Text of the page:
Above average temperatures are exacerbating drier-than-normal conditions around the state, said the state’s climatologist.
Texas A&M AgriLife Extension Service reports and experts say the hot, dry conditions are taking a toll on soil moisture levels and crops in areas that missed spotty rainfall this spring and early summer.
Dr. John Nielsen-Gammon, director of the Texas Center for Climate Studies at Texas A&M University and Texas state climatologist, College Station, said conditions remain mostly dry across Texas despite recent rains.
Storms over the last few weeks delivered rainfall to moisture-deprived areas of the state, but overall, 2020 is drier and hotter than normal going into July and August, Nielson-Gammon said.
“We’ve been on the dry side for whole calendar year,” he said. “The past three months are among the driest 20% of years for West Texas. A few spots here and there in the High Plains were listed as D3, or extreme drought.”
Temperatures above normal
Nielsen-Gammon said higher-than-normal temperatures were contributing to the problem. The state is averaging 3 degrees above normal. The western half of Texas has been 3-6 degrees above normal, while the eastern half has been within 1 degree of normal. Parts of deep South Texas have been slightly below normal the past month due to good moisture.
“Those temperature differences exaggerate the problem in a drier-than-normal summer,” he said. “Moisture can go away quickly during summer, especially with high temperatures.”
Nielsen-Gammon said drought conditions this spring started in Central Texas and crept south before May rains changed conditions in those two regions. West Texas has emerged as the epicenter of drought conditions, with widespread areas of the High Plains experiencing severe drought.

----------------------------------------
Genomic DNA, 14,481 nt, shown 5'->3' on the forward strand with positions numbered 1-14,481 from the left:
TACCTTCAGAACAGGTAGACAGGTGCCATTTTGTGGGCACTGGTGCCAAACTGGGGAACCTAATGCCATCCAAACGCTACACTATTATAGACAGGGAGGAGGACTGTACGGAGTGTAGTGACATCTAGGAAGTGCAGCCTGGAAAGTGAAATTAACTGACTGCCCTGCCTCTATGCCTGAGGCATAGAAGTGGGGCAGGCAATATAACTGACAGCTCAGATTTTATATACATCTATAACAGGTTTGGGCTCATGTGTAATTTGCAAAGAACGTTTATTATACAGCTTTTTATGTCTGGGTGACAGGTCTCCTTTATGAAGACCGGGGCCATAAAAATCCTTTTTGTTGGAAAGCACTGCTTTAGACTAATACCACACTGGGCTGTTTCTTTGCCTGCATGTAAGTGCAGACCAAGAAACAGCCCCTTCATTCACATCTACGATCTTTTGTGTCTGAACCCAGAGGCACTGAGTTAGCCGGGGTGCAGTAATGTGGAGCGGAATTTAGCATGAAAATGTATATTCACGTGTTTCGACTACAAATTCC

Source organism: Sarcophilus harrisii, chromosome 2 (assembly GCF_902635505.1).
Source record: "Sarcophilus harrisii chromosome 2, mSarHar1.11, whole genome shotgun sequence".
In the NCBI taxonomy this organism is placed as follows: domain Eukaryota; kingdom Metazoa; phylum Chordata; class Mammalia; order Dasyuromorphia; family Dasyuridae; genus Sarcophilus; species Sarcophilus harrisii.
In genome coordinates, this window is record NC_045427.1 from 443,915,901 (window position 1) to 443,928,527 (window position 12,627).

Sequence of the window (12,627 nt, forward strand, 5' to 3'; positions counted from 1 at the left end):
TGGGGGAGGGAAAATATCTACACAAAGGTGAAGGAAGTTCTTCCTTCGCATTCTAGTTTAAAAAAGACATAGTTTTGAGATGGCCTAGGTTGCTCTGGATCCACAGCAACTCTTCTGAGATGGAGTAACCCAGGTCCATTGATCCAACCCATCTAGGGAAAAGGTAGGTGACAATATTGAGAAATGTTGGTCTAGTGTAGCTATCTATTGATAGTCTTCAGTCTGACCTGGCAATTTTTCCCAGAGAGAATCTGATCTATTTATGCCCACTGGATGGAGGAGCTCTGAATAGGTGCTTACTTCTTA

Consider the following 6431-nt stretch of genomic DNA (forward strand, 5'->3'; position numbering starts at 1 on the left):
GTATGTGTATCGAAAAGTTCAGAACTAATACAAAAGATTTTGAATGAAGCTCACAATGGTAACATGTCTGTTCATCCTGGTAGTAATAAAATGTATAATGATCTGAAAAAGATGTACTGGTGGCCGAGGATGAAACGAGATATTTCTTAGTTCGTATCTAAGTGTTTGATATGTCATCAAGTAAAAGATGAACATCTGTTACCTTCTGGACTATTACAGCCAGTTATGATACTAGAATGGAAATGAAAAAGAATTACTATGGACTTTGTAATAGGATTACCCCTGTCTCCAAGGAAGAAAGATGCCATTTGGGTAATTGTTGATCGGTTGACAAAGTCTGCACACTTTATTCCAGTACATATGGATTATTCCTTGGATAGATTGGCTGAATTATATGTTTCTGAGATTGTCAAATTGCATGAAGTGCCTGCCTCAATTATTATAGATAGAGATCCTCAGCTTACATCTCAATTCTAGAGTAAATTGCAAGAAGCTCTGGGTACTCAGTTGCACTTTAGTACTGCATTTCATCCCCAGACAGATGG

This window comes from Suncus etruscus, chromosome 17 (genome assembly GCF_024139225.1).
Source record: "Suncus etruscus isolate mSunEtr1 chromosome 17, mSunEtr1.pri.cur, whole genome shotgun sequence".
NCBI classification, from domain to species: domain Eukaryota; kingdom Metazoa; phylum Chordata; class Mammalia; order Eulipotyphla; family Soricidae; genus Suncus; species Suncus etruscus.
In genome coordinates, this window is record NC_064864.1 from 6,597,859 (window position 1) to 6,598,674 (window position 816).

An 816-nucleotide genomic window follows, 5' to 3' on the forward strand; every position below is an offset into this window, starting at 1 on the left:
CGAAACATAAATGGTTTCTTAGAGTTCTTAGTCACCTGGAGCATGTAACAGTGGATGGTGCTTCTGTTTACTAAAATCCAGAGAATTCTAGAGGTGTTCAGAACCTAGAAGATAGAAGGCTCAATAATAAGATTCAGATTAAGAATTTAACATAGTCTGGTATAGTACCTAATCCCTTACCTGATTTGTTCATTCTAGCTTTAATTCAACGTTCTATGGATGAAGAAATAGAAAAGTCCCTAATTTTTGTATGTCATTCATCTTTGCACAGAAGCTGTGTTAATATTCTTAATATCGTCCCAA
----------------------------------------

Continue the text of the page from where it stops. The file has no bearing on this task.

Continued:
West Texas has received little rain because very few squall lines have developed, he said. Usually they build over the western parts and move east across the state. Storms have developed, but they only delivered very spotty, inconsistent rainfall.
“The seasonal forecast is not promising and favors above-normal temperatures and drier-than-normal conditions,” he said.
Reagan Noland, AgriLife Extension agronomist, San Angelo, said dryland crops in his coverage area, which spans much of West Texas to north of Abilene, were suffering from dry conditions though fields varied greatly.
Rains that typically deliver moisture April-June did not materialize or were spotty, Noland said. But recent spotty rains may be enough to help dryland fields survive long enough for weather patterns to change.“It’s highly variable, especially in cotton,” he said. “I can drive across a county and see fields planted at different times that caught timely rains where others didn’t, and the difference is pretty stark. Some of the showers have been short and intense. One area might catch 2 inches of rain and a few miles away might pick up trace amounts.”
Noland said some dryland grain sorghum fields too dry to make grain were being salvaged as silage or baled. Dry conditions negatively impacted establishment of dryland cotton fields, but late plantings may benefit the crop if late-season rains arrive.
July is typically dry and hot, while August-October can bring more consistent and substantial rainfall in the immediate area, he said. The majority of the 1.3 million acres of cotton in Noland’s coverage area are dryland.
“A lot of cotton won’t be too far into reproductive growth during the typical hot, dry part of summer,” he said. “The hope is for those late-season rains. It’ll be tough without the spring rains we usually get, but there is hope.”
Read the complete Texas Crop and Weather Report – July 7, 2020, at Texas A&M AgriLife.